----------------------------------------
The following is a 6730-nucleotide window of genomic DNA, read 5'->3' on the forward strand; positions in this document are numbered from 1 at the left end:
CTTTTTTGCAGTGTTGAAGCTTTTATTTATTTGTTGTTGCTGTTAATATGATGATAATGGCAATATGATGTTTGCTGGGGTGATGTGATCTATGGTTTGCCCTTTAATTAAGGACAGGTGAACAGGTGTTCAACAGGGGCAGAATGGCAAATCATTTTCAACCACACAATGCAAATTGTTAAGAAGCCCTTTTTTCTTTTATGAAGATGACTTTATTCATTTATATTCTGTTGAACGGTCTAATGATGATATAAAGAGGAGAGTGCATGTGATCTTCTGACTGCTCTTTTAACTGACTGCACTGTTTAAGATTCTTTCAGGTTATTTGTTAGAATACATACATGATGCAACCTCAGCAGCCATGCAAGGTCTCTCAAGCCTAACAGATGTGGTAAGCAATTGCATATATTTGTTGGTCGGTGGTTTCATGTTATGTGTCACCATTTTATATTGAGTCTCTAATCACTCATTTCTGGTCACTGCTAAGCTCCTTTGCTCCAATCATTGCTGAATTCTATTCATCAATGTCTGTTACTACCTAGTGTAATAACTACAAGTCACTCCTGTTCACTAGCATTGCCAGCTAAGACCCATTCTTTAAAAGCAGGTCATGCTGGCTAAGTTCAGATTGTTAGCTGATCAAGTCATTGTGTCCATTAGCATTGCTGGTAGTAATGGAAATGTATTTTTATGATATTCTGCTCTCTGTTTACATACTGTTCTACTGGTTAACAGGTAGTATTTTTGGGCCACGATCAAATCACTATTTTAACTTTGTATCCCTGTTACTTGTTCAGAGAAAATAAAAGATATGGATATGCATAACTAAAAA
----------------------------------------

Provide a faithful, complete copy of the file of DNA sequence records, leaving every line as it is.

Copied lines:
The following is a 6730-nucleotide window of genomic DNA, read 5'->3' on the forward strand; positions in this document are numbered from 1 at the left end:
CTTTTTTGCAGTGTTGAAGCTTTTATTTATTTGTTGTTGCTGTTAATATGATGATAATGGCAATATGATGTTTGCTGGGGTGATGTGATCTATGGTTTGCCCTTTAATTAAGGACAGGTGAACAGGTGTTCAACAGGGGCAGAATGGCAAATCATTTTCAACCACACAATGCAAATTGTTAAGAAGCCCTTTTTTCTTTTATGAAGATGACTTTATTCATTTATATTCTGTTGAACGGTCTAATGATGATATAAAGAGGAGAGTGCATGTGATCTTCTGACTGCTCTTTTAACTGACTGCACTGTTTAAGATTCTTTCAGGTTATTTGTTAGAATACATACATGATGCAACCTCAGCAGCCATGCAAGGTCTCTCAAGCCTAACAGATGTGGTAAGCAATTGCATATATTTGTTGGTCGGTGGTTTCATGTTATGTGTCACCATTTTATATTGAGTCTCTAATCACTCATTTCTGGTCACTGCTAAGCTCCTTTGCTCCAATCATTGCTGAATTCTATTCATCAATGTCTGTTACTACCTAGTGTAATAACTACAAGTCACTCCTGTTCACTAGCATTGCCAGCTAAGACCCATTCTTTAAAAGCAGGTCATGCTGGCTAAGTTCAGATTGTTAGCTGATCAAGTCATTGTGTCCATTAGCATTGCTGGTAGTAATGGAAATGTATTTTTATGATATTCTGCTCTCTGTTTACATACTGTTCTACTGGTTAACAGGTAGTATTTTTGGGCCACGATCAAATCACTATTTTAACTTTGTATCCCTGTTACTTGTTCAGAGAAAATAAAAGATATGGATATGCATAACTAAAAA